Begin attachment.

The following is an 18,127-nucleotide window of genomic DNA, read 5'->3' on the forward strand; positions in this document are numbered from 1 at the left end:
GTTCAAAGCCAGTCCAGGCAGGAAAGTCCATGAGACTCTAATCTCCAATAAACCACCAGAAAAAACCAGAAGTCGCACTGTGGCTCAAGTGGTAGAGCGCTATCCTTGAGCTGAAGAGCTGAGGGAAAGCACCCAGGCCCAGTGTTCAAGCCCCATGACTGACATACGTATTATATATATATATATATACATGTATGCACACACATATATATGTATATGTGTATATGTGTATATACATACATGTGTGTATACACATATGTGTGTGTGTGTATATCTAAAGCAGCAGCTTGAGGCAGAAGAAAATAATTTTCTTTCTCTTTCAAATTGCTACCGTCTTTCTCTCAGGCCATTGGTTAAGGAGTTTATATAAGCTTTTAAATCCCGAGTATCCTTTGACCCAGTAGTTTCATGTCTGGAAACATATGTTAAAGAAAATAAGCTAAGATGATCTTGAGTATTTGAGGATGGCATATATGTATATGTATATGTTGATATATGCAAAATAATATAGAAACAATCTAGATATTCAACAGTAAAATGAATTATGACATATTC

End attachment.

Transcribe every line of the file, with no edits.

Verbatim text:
The following is an 18,127-nucleotide window of genomic DNA, read 5'->3' on the forward strand; positions in this document are numbered from 1 at the left end:
GTTCAAAGCCAGTCCAGGCAGGAAAGTCCATGAGACTCTAATCTCCAATAAACCACCAGAAAAAACCAGAAGTCGCACTGTGGCTCAAGTGGTAGAGCGCTATCCTTGAGCTGAAGAGCTGAGGGAAAGCACCCAGGCCCAGTGTTCAAGCCCCATGACTGACATACGTATTATATATATATATATATACATGTATGCACACACATATATATGTATATGTGTATATGTGTATATACATACATGTGTGTATACACATATGTGTGTGTGTGTATATCTAAAGCAGCAGCTTGAGGCAGAAGAAAATAATTTTCTTTCTCTTTCAAATTGCTACCGTCTTTCTCTCAGGCCATTGGTTAAGGAGTTTATATAAGCTTTTAAATCCCGAGTATCCTTTGACCCAGTAGTTTCATGTCTGGAAACATATGTTAAAGAAAATAAGCTAAGATGATCTTGAGTATTTGAGGATGGCATATATGTATATGTATATGTTGATATATGCAAAATAATATAGAAACAATCTAGATATTCAACAGTAAAATGAATTATGACATATTC